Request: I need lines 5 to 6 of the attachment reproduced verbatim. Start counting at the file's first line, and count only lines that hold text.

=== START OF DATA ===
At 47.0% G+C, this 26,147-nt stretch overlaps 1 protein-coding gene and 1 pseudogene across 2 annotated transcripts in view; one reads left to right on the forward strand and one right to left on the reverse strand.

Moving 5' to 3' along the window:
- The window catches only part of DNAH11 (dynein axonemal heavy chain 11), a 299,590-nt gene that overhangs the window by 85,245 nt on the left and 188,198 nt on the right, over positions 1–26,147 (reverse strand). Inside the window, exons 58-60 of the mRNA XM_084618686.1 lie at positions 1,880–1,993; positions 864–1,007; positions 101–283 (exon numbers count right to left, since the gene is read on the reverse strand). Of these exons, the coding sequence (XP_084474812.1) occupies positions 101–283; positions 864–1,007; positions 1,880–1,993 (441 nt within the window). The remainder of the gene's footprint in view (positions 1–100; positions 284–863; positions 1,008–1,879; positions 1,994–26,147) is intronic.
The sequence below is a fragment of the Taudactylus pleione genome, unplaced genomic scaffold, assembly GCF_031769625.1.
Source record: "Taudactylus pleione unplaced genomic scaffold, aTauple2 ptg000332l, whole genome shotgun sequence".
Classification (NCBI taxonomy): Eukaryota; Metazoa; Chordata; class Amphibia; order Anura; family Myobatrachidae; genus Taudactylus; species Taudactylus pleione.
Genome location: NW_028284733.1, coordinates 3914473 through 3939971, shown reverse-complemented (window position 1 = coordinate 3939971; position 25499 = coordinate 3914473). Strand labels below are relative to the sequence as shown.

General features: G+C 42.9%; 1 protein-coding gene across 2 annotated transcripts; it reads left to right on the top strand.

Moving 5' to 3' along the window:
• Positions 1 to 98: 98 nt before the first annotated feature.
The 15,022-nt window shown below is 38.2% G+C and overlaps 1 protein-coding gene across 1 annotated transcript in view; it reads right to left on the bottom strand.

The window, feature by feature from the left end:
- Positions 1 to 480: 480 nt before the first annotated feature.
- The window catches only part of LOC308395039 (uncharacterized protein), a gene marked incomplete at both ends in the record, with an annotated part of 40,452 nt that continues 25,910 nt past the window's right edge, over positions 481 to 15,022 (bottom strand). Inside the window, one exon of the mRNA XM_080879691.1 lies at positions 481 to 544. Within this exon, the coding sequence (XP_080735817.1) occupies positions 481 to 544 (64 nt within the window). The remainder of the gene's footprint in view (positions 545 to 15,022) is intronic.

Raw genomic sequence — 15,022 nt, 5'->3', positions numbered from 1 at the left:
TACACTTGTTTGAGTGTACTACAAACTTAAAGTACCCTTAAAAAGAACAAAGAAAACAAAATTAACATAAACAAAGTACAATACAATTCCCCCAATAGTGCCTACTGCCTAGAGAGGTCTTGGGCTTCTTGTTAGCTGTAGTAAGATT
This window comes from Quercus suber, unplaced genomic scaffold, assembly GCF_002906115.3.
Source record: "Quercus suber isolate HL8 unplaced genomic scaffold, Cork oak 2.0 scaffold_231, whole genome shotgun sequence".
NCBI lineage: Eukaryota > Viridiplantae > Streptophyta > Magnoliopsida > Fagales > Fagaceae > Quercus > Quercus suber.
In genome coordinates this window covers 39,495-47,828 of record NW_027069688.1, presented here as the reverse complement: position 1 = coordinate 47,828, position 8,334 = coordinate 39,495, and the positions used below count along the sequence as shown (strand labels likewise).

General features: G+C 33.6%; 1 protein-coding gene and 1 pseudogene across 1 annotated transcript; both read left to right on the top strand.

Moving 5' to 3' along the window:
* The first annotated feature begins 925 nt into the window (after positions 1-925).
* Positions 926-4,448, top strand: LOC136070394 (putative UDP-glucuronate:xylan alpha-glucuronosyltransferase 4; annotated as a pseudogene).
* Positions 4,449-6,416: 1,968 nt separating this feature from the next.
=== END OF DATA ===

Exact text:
Source record: "Taudactylus pleione unplaced genomic scaffold, aTauple2 ptg000332l, whole genome shotgun sequence".
Classification (NCBI taxonomy): Eukaryota; Metazoa; Chordata; class Amphibia; order Anura; family Myobatrachidae; genus Taudactylus; species Taudactylus pleione.